Replacing older streetlights with more efficient solid-state lighting—more commonly referred to as light-emitting diodes or LEDs—is a greenhouse gas reduction measure included in nearly every climate action plan. A recent report by the American Medical Association (AMA), however, casts new light (pun intended) on a potentially serious drawback with LED street lighting.
New LED streetlights can significantly reduce energy use and resulting greenhouse gas emissions (GHGs) compared to standard high-pressure sodium (HPS) lights they replace. Streetlights with HPS bulbs consumes about 560 kWh annually assuming an average 4,100 hours of operation (PG&E/USDOE 2008). This is the same amount of electricity consumed annually by a standard ENERGY STAR refrigerator so imagine a fridge sitting in place of a street lamp for a year – that’s a lot of energy and a lot of indirect GHGs! However, LED streetlights consume between 50 and 70 percent less electricity (ibid.). When a local jurisdiction replaces hundreds or even thousands of its older HPS fixtures, these energy savings and reduced GHGs can be significant. Given their long lifespan, LEDs also significantly reduce replacement costs and are usually one of the most cost-effective measures recommended in local climate action plans.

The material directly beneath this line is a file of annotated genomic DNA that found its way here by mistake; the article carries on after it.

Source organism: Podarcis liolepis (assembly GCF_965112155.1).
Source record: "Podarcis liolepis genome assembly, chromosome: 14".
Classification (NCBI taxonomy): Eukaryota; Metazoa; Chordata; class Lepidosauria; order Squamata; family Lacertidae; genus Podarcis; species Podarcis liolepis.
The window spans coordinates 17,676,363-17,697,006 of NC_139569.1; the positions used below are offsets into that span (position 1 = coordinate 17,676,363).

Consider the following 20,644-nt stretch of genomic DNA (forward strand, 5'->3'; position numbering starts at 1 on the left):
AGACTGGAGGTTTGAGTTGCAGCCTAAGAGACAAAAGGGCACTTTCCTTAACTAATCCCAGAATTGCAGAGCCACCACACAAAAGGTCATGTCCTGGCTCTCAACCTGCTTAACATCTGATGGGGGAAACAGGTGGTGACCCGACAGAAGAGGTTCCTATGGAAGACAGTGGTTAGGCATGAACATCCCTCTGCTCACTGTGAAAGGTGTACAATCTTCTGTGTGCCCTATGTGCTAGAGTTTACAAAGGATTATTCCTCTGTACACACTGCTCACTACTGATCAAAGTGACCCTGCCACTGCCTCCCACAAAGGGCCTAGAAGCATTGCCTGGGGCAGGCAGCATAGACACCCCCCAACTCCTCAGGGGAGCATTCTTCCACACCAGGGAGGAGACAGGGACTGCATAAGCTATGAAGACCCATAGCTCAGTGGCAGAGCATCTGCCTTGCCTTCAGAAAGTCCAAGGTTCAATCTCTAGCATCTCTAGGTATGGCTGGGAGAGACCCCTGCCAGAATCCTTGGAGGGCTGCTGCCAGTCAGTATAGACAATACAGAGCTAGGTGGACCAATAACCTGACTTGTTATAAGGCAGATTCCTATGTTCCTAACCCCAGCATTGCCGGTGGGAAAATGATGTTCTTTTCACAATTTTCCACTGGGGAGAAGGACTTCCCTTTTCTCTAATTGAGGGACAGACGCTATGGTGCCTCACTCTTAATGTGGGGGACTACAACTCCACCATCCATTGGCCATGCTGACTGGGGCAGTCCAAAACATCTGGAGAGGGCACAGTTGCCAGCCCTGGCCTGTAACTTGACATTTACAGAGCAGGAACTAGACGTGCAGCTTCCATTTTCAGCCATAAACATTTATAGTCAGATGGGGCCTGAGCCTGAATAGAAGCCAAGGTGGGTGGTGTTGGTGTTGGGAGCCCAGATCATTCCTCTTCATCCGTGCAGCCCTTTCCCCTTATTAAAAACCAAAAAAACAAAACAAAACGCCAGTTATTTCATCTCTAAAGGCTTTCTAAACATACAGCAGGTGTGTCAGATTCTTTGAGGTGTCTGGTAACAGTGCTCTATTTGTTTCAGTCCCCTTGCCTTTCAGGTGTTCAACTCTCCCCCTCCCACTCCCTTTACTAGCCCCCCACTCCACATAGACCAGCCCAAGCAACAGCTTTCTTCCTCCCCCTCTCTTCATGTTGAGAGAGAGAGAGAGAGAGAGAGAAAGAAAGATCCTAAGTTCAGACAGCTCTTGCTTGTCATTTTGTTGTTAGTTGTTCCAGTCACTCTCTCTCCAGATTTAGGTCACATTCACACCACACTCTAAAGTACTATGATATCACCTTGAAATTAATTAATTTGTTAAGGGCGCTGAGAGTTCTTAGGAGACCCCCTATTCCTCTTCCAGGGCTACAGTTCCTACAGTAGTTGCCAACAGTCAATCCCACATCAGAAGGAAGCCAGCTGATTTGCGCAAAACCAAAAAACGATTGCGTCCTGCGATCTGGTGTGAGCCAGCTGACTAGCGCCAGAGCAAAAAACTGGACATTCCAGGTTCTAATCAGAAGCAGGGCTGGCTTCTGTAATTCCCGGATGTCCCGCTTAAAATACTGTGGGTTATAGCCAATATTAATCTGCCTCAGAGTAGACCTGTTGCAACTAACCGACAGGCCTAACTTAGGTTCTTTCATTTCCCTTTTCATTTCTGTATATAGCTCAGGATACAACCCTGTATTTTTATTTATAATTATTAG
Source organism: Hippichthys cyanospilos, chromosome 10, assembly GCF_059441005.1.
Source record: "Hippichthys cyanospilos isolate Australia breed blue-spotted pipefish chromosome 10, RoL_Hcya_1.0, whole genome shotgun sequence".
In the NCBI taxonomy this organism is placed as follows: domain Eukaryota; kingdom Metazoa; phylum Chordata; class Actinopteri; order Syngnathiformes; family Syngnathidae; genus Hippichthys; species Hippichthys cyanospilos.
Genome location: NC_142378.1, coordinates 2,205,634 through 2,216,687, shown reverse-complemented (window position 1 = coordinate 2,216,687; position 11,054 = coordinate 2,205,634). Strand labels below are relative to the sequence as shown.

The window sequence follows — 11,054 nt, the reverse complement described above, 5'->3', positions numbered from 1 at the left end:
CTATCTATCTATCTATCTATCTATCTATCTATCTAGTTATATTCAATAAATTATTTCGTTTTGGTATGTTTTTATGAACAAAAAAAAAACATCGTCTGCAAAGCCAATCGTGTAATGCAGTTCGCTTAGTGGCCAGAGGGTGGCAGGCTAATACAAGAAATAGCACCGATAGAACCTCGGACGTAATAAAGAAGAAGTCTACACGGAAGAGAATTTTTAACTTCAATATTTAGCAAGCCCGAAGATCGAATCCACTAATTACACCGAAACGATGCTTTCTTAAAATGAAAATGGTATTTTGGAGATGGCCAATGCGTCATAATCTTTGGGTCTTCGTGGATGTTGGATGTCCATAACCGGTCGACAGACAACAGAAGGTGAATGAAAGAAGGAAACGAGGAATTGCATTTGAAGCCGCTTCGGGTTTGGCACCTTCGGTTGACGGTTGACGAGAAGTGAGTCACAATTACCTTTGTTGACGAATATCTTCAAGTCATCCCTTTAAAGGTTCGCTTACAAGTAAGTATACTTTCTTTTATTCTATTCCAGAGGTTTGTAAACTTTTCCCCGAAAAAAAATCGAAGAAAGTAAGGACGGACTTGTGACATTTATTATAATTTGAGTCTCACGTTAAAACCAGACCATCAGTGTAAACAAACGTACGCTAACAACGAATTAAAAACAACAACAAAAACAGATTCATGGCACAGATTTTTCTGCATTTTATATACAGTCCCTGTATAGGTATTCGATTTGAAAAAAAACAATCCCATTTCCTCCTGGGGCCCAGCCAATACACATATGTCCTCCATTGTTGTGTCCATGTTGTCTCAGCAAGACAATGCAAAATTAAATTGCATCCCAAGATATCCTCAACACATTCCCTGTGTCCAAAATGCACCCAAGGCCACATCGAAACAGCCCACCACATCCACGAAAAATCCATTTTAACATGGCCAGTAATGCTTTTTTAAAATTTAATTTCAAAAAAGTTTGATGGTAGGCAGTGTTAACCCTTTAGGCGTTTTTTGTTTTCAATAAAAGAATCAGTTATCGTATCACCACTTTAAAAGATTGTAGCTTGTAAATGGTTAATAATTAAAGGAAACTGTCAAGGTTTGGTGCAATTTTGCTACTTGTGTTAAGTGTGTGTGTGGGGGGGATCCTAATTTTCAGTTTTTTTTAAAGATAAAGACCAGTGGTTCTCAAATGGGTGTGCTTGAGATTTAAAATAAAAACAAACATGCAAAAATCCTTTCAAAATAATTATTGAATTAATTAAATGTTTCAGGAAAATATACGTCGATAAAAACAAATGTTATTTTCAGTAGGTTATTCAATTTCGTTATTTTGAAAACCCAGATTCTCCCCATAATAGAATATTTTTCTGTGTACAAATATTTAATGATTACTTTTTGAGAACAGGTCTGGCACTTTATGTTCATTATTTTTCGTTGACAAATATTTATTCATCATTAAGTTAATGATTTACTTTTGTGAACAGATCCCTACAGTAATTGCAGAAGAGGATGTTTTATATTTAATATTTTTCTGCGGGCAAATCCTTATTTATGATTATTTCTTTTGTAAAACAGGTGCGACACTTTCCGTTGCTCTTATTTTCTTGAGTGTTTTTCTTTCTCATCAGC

The potential downside to LED lighting is beginning to be taken more seriously, though, as illustrated by the AMA report. Recent concerns center around the very intense levels of blue light—greater than 4,000 kelvin (K)—emanating from the LEDs and the potential health effects on people. According to the AMA report, very intense blue-rich LEDs can increase nighttime glare and reduce visibility for drivers. This could have possible adverse effect on safety for all road users. In addition, the wavelength of blue-rich light in white residential LED fixtures is also known to suppress melatonin, which the AMA notes is associated with “reduced sleep times, dissatisfaction with sleep quality, excessive sleepiness, impaired daytime functioning and obesity.” It is estimated that blue-rich LEDs in residential areas have an adverse impact on circadian sleep rhythms at levels five times that of HPS streetlights. This concern is not limited to public lighting. Even companies like Apple have taken steps to minimize the amount of blue light on their devices’ LED screens long before lawsuits or government regulations force any change.
It is important to note that reducing the correlated color intensity of LEDs to levels similar to HPS (~2,200 K) could significantly distort color perception and affect visibility. The AMA’s guidance recommends minimizing blue-rich outdoor lighting by using LEDs that do not exceed 3,000 K, which given the trade-offs of lower intensity levels, should probably be an ideal target for local jurisdictions.
Bottom line: Local jurisdictions should still include emission reduction measures that recommend replacing outdoor lighting with LEDs as soon as feasible, and they should explicitly acknowledge the AMA’s recommended limit as a goal when selecting replacement lights.